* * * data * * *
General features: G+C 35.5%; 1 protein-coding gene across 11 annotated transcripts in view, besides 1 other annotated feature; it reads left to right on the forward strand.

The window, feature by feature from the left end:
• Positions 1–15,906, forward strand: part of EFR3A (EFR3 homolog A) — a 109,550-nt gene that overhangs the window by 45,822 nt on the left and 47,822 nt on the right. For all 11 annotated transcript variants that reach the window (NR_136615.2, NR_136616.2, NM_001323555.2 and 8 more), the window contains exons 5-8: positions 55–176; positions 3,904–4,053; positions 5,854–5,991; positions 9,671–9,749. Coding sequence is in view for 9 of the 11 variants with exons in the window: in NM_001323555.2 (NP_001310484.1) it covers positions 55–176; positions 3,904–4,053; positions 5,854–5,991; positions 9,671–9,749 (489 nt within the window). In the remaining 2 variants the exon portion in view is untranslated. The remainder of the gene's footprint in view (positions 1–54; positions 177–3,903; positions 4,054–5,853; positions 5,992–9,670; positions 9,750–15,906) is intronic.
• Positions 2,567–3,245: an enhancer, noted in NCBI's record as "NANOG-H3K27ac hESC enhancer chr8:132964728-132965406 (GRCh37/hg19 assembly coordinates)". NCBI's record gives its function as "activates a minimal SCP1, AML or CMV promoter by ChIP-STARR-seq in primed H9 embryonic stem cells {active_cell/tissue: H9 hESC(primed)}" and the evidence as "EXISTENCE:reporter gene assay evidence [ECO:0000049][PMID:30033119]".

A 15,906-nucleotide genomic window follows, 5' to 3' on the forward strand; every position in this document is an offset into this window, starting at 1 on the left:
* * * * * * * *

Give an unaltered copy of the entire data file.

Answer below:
General features: G+C 35.5%; 1 protein-coding gene across 11 annotated transcripts in view, besides 1 other annotated feature; it reads left to right on the forward strand.

The window, feature by feature from the left end:
• Positions 1–15,906, forward strand: part of EFR3A (EFR3 homolog A) — a 109,550-nt gene that overhangs the window by 45,822 nt on the left and 47,822 nt on the right. For all 11 annotated transcript variants that reach the window (NR_136615.2, NR_136616.2, NM_001323555.2 and 8 more), the window contains exons 5-8: positions 55–176; positions 3,904–4,053; positions 5,854–5,991; positions 9,671–9,749. Coding sequence is in view for 9 of the 11 variants with exons in the window: in NM_001323555.2 (NP_001310484.1) it covers positions 55–176; positions 3,904–4,053; positions 5,854–5,991; positions 9,671–9,749 (489 nt within the window). In the remaining 2 variants the exon portion in view is untranslated. The remainder of the gene's footprint in view (positions 1–54; positions 177–3,903; positions 4,054–5,853; positions 5,992–9,670; positions 9,750–15,906) is intronic.
• Positions 2,567–3,245: an enhancer, noted in NCBI's record as "NANOG-H3K27ac hESC enhancer chr8:132964728-132965406 (GRCh37/hg19 assembly coordinates)". NCBI's record gives its function as "activates a minimal SCP1, AML or CMV promoter by ChIP-STARR-seq in primed H9 embryonic stem cells {active_cell/tissue: H9 hESC(primed)}" and the evidence as "EXISTENCE:reporter gene assay evidence [ECO:0000049][PMID:30033119]".

A 15,906-nucleotide genomic window follows, 5' to 3' on the forward strand; every position in this document is an offset into this window, starting at 1 on the left: